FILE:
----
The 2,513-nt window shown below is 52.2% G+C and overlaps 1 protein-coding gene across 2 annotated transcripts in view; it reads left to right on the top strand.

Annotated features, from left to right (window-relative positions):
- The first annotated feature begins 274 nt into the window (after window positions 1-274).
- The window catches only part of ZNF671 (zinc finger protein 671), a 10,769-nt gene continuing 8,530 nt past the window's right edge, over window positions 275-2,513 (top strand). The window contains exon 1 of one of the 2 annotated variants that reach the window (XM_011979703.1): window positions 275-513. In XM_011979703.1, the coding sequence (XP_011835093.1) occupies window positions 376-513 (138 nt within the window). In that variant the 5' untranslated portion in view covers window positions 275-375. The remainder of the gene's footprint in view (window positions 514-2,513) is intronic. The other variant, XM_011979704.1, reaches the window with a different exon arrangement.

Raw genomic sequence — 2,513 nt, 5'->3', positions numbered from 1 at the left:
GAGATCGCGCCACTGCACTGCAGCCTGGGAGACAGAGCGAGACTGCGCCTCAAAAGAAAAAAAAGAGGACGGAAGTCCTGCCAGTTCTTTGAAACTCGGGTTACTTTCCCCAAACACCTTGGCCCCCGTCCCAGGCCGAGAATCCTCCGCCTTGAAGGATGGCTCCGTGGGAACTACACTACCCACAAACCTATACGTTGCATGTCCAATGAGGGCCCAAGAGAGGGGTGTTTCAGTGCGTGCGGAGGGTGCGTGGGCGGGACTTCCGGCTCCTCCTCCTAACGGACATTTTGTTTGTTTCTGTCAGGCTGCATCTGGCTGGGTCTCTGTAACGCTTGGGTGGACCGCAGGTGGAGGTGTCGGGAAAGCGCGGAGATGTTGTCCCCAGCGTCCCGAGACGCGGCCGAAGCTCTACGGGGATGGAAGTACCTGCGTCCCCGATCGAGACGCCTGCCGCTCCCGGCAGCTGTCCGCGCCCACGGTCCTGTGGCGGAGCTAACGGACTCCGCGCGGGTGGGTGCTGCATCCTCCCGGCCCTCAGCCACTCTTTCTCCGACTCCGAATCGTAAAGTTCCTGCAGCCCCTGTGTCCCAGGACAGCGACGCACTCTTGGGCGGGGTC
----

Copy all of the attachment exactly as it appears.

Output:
The 2,513-nt window shown below is 52.2% G+C and overlaps 1 protein-coding gene across 2 annotated transcripts in view; it reads left to right on the top strand.

Annotated features, from left to right (window-relative positions):
- The first annotated feature begins 274 nt into the window (after window positions 1-274).
- The window catches only part of ZNF671 (zinc finger protein 671), a 10,769-nt gene continuing 8,530 nt past the window's right edge, over window positions 275-2,513 (top strand). The window contains exon 1 of one of the 2 annotated variants that reach the window (XM_011979703.1): window positions 275-513. In XM_011979703.1, the coding sequence (XP_011835093.1) occupies window positions 376-513 (138 nt within the window). In that variant the 5' untranslated portion in view covers window positions 275-375. The remainder of the gene's footprint in view (window positions 514-2,513) is intronic. The other variant, XM_011979704.1, reaches the window with a different exon arrangement.

Raw genomic sequence — 2,513 nt, 5'->3', positions numbered from 1 at the left:
GAGATCGCGCCACTGCACTGCAGCCTGGGAGACAGAGCGAGACTGCGCCTCAAAAGAAAAAAAAGAGGACGGAAGTCCTGCCAGTTCTTTGAAACTCGGGTTACTTTCCCCAAACACCTTGGCCCCCGTCCCAGGCCGAGAATCCTCCGCCTTGAAGGATGGCTCCGTGGGAACTACACTACCCACAAACCTATACGTTGCATGTCCAATGAGGGCCCAAGAGAGGGGTGTTTCAGTGCGTGCGGAGGGTGCGTGGGCGGGACTTCCGGCTCCTCCTCCTAACGGACATTTTGTTTGTTTCTGTCAGGCTGCATCTGGCTGGGTCTCTGTAACGCTTGGGTGGACCGCAGGTGGAGGTGTCGGGAAAGCGCGGAGATGTTGTCCCCAGCGTCCCGAGACGCGGCCGAAGCTCTACGGGGATGGAAGTACCTGCGTCCCCGATCGAGACGCCTGCCGCTCCCGGCAGCTGTCCGCGCCCACGGTCCTGTGGCGGAGCTAACGGACTCCGCGCGGGTGGGTGCTGCATCCTCCCGGCCCTCAGCCACTCTTTCTCCGACTCCGAATCGTAAAGTTCCTGCAGCCCCTGTGTCCCAGGACAGCGACGCACTCTTGGGCGGGGTC